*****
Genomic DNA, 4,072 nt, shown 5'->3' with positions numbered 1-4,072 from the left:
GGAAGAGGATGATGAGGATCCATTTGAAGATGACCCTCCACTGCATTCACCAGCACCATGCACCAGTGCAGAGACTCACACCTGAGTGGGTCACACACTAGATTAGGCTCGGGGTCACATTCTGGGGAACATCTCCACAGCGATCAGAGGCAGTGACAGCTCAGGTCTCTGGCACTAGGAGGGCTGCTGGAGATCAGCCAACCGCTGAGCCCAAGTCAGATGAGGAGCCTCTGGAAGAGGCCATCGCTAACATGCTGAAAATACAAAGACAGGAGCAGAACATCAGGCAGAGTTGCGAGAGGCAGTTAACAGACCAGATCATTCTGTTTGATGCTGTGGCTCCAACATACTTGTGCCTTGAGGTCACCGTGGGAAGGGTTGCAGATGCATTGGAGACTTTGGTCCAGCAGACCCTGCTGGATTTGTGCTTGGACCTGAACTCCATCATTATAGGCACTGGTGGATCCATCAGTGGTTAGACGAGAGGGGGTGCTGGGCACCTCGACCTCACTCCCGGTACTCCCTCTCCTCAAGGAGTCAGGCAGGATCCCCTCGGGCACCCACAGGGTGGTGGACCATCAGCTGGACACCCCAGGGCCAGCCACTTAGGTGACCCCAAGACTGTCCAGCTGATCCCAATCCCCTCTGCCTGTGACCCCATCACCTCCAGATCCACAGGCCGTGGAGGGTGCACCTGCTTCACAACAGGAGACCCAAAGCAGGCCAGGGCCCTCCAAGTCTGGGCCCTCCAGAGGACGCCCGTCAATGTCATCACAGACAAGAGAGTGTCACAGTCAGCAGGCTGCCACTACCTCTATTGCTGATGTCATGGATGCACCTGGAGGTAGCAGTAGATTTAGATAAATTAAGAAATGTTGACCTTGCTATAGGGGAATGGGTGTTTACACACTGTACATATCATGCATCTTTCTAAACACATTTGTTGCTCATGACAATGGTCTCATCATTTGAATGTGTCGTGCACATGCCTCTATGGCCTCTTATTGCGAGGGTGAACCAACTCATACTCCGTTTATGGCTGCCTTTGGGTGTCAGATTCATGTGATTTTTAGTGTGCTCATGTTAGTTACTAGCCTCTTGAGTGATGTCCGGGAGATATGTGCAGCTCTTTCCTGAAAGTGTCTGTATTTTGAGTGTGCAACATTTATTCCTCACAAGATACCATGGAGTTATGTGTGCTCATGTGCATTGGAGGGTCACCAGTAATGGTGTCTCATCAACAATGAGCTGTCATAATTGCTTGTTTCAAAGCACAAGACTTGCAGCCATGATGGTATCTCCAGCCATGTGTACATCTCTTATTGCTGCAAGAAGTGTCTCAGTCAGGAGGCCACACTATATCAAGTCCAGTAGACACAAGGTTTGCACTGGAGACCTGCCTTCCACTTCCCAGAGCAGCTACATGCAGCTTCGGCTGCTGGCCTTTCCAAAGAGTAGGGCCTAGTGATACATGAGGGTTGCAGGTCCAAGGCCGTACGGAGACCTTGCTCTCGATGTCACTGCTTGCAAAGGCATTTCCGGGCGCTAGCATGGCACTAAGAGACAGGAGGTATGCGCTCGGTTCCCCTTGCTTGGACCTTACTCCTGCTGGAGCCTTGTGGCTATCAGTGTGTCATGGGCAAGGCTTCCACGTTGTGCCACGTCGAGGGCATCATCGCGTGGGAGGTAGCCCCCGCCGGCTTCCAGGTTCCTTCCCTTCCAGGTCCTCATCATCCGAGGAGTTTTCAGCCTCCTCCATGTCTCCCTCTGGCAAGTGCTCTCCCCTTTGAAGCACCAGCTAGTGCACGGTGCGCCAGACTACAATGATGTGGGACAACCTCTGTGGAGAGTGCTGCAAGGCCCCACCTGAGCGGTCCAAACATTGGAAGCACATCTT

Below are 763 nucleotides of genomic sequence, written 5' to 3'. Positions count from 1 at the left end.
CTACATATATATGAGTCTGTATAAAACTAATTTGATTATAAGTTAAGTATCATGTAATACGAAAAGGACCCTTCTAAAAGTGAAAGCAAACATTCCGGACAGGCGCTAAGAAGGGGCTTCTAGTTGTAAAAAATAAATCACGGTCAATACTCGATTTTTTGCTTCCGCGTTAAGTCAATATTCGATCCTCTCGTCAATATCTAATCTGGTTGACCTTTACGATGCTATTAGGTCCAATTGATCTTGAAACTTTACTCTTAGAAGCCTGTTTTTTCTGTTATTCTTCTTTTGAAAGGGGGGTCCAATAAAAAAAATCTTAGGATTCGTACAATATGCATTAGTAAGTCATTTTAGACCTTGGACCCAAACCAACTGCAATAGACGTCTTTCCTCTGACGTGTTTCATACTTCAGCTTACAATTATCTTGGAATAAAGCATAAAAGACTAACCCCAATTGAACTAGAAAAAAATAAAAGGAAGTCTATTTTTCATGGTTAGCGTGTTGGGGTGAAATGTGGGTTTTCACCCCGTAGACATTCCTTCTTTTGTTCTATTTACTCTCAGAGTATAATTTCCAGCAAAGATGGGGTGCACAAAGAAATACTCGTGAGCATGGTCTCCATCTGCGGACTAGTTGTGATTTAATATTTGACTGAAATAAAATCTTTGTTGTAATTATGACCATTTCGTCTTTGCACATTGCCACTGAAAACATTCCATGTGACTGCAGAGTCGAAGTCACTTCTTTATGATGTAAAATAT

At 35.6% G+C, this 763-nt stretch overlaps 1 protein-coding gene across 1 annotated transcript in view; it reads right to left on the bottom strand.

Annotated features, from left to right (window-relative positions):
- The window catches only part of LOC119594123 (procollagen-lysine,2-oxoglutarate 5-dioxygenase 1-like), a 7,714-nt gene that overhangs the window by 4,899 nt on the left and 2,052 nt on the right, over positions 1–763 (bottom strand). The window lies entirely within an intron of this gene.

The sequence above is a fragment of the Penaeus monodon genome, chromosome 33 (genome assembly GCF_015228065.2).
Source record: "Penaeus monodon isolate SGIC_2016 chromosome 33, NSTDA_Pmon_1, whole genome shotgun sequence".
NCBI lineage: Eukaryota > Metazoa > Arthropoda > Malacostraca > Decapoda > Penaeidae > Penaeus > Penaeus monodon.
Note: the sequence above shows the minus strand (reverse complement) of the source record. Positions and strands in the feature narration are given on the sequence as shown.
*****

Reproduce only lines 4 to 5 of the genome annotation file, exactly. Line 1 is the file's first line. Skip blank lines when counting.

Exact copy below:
CTACATATATATGAGTCTGTATAAAACTAATTTGATTATAAGTTAAGTATCATGTAATACGAAAAGGACCCTTCTAAAAGTGAAAGCAAACATTCCGGACAGGCGCTAAGAAGGGGCTTCTAGTTGTAAAAAATAAATCACGGTCAATACTCGATTTTTTGCTTCCGCGTTAAGTCAATATTCGATCCTCTCGTCAATATCTAATCTGGTTGACCTTTACGATGCTATTAGGTCCAATTGATCTTGAAACTTTACTCTTAGAAGCCTGTTTTTTCTGTTATTCTTCTTTTGAAAGGGGGGTCCAATAAAAAAAATCTTAGGATTCGTACAATATGCATTAGTAAGTCATTTTAGACCTTGGACCCAAACCAACTGCAATAGACGTCTTTCCTCTGACGTGTTTCATACTTCAGCTTACAATTATCTTGGAATAAAGCATAAAAGACTAACCCCAATTGAACTAGAAAAAAATAAAAGGAAGTCTATTTTTCATGGTTAGCGTGTTGGGGTGAAATGTGGGTTTTCACCCCGTAGACATTCCTTCTTTTGTTCTATTTACTCTCAGAGTATAATTTCCAGCAAAGATGGGGTGCACAAAGAAATACTCGTGAGCATGGTCTCCATCTGCGGACTAGTTGTGATTTAATATTTGACTGAAATAAAATCTTTGTTGTAATTATGACCATTTCGTCTTTGCACATTGCCACTGAAAACATTCCATGTGACTGCAGAGTCGAAGTCACTTCTTTATGATGTAAAATAT

At 35.6% G+C, this 763-nt stretch overlaps 1 protein-coding gene across 1 annotated transcript in view; it reads right to left on the bottom strand.